BATON ROUGE, La. — A Louisiana state senator wants a review of state government hiring practices and policies for handling sexual-misconduct allegations after a top aide to Gov. John Bel Edwards resigned following harassment accusations.
Sen. Sharon Hewitt, a Slidell Republican, is asking the legislative auditor to compare Louisiana’s policies for handling allegations to those of other states and recommend ways to strengthen procedures. She also wants a tally of how much Louisiana agencies spent on sexual-harassment settlements over the past five years.
“Sexual harassment has no place in state government or in the private workplace,” Hewitt wrote in the letter, released Wednesday. “All people have the right to work in a safe environment, without unwanted sexual advances or pressure to trade sexual favors in exchange for job security or promotions.”
Hewitt’s request to Legislative Auditor Daryl Purpera comes a week after Johnny Anderson left his job as the Democratic governor’s deputy chief of staff for programs and planning, after being accused of sexual harassment.
Anderson denies wrongdoing and said he intends to fight the allegations. He said he resigned to avoid becoming a “distraction” for the governor. “I was not resigning because of guilt.”
No specific claim has been released publicly, though the governor’s office confirmed the allegations were made and an investigation is ongoing. Edwards Chief of Staff Mark Cooper said Wednesday that “sexual harassment in state government will not be tolerated.”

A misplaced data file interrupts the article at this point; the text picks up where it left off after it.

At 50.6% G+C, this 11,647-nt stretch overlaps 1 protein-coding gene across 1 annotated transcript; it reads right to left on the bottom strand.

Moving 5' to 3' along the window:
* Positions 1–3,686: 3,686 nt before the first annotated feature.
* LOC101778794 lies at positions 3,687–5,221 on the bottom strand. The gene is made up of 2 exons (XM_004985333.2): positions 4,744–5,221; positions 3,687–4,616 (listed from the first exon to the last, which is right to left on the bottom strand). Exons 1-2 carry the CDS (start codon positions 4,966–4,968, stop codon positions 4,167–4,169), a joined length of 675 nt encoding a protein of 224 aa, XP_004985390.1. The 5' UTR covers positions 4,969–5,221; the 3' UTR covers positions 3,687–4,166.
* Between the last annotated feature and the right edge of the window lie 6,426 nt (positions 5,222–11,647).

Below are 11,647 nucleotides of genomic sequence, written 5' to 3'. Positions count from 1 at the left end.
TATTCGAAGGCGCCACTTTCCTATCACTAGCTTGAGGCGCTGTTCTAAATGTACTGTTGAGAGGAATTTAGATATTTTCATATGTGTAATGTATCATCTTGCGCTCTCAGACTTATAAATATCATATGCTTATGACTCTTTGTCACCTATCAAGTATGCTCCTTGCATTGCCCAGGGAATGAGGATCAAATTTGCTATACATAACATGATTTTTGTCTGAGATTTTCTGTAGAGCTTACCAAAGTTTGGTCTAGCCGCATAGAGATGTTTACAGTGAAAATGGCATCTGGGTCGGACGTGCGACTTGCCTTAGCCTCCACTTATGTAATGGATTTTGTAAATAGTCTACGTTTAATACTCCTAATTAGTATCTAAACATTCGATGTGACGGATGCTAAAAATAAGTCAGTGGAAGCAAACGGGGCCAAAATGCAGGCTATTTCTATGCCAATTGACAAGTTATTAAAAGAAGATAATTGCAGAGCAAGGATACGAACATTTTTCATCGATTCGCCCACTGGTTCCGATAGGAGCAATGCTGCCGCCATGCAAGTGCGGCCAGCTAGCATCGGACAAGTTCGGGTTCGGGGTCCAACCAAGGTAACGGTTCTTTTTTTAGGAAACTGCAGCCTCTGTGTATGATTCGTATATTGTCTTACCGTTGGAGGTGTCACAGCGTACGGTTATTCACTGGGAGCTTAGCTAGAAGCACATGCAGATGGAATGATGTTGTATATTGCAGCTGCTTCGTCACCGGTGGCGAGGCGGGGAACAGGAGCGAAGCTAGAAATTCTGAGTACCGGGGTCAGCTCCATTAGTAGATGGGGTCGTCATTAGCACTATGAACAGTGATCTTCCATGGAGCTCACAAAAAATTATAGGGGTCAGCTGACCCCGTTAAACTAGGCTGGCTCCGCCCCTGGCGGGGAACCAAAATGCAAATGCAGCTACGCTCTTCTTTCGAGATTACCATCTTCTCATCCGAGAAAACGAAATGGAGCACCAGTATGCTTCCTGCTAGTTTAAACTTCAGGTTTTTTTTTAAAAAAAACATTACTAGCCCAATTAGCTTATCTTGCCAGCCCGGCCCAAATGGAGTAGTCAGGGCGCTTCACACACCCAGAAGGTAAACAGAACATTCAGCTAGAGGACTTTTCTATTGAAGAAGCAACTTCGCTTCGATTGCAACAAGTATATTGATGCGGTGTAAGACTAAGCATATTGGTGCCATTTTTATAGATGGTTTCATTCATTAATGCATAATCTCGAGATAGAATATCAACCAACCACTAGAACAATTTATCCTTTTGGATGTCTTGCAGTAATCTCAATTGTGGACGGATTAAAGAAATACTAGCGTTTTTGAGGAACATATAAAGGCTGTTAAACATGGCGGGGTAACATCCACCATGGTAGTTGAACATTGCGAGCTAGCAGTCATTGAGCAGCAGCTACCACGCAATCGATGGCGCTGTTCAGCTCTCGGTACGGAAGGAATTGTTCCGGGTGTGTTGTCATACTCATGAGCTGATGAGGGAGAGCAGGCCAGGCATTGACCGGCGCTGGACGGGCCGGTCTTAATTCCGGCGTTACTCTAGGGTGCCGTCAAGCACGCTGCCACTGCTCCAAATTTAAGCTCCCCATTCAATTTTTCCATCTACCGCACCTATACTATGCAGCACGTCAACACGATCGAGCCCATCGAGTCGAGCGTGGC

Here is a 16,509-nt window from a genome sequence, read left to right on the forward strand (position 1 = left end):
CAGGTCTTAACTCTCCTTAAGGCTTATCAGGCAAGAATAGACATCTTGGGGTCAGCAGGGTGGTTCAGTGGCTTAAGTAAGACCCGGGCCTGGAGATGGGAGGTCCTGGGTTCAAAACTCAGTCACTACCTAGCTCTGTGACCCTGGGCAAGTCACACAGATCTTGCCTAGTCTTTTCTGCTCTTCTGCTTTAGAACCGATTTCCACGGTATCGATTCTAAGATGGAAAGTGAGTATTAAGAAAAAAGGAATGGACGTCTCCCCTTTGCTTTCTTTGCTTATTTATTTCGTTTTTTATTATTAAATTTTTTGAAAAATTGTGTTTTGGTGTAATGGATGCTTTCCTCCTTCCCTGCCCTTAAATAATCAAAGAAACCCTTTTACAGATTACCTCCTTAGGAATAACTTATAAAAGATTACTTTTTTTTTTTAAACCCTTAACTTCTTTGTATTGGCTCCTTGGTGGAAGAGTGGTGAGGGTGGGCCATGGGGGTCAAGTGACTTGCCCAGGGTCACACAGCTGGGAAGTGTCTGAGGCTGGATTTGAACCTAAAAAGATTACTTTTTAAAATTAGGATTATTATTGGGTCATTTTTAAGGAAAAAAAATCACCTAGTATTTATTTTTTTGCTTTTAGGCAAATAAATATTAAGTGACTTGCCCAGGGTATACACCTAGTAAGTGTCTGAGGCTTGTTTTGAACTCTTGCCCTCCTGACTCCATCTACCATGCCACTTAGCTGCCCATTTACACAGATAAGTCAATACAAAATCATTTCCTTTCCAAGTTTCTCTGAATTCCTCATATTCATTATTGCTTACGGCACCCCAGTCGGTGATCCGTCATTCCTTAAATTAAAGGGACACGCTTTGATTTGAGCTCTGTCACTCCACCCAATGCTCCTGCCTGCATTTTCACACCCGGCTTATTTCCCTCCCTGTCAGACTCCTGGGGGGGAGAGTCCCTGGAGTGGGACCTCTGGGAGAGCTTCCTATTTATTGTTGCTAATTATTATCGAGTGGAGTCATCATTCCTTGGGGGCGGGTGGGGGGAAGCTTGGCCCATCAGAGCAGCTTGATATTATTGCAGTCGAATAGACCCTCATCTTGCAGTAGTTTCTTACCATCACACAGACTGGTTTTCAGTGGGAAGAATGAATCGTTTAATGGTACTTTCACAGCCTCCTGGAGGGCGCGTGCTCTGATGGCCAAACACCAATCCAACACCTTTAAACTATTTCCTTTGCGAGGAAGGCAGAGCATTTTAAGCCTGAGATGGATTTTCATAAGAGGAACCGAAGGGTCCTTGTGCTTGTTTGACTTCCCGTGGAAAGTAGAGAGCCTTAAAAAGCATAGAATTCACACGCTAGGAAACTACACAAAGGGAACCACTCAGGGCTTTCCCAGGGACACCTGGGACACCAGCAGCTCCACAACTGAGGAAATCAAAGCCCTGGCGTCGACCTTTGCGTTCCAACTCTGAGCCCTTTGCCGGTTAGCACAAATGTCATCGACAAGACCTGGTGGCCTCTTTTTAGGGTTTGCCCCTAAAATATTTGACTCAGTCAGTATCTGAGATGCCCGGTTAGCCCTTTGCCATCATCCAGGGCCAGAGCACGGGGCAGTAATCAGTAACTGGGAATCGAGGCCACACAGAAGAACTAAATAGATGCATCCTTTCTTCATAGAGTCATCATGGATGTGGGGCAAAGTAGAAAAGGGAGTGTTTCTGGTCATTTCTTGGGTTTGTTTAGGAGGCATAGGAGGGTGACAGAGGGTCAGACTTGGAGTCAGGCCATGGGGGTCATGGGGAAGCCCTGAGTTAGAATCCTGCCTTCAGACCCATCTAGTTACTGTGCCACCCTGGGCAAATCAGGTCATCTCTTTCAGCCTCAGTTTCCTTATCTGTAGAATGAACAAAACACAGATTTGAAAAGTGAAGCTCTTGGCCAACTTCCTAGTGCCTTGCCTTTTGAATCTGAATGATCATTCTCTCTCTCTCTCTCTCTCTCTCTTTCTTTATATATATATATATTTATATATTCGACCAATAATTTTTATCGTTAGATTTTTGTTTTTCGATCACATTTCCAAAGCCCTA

“The investigation that is currently under way will review the state’s policies regarding sexual harassment, not just within the executive branch, and we will work with Sen. Hewitt and the entire legislature to promote a safe, positive work environment for all state employees,” Cooper said in a statement.
Hewitt questioned how Anderson was hired after he was accused of sexual harassment in 2006 when he worked as assistant chief of staff for then-Gov. Kathleen Blanco and was chairman of the Southern University System Board of Supervisors.
“Louisiana citizens deserve to know how someone with a history of sexual harassment allegations managed (to) get a high-paying job on the governor’s executive staff,” Hewitt said in a statement. “A full investigation into this situation will tell us whether it was a failure of our state policies or of our politicians, who put women in harm’s way again.”
Eleven years ago, Anderson was accused of sexual harassment by some university employees and temporarily stepped down as Southern board chairman in a dispute with the university system president over the allegations.
Responding to questions about Anderson’s hiring, Cooper said: “Previous investigations regarding sexual-harassment claims against a former employee did not conclude any wrongdoing. However, this administration takes this matter seriously, which is why the governor acted so quickly.”
Anderson has maintained his innocence about the accusations made in 2006, claiming they were politically motivated, and he said he was “exonerated.”
Blanco ordered an investigation at the time, but the lawyer who led the review said the university system didn’t cooperate, making it difficult to determine if the allegations had merit, according to news media reports.
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